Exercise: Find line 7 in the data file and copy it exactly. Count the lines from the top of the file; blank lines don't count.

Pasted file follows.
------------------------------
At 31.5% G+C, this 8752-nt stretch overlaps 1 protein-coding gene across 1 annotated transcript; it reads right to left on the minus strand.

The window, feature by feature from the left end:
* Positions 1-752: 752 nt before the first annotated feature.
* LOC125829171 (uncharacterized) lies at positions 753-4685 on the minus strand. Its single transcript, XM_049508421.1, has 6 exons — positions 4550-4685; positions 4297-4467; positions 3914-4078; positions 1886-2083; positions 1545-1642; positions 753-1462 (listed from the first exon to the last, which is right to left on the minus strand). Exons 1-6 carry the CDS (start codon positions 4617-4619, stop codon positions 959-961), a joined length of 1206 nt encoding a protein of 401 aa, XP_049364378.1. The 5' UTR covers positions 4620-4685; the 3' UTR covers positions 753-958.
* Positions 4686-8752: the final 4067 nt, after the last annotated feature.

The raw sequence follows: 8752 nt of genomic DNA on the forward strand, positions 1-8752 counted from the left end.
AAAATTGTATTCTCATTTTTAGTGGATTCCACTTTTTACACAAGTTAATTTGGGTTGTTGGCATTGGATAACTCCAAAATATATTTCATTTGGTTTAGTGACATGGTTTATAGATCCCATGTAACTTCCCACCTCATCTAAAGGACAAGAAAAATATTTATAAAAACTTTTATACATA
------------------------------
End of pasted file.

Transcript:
AAAATTGTATTCTCATTTTTAGTGGATTCCACTTTTTACACAAGTTAATTTGGGTTGTTGGCATTGGATAACTCCAAAATATATTTCATTTGGTTTAGTGACATGGTTTATAGATCCCATGTAACTTCCCACCTCATCTAAAGGACAAGAAAAATATTTATAAAAACTTTTATACATA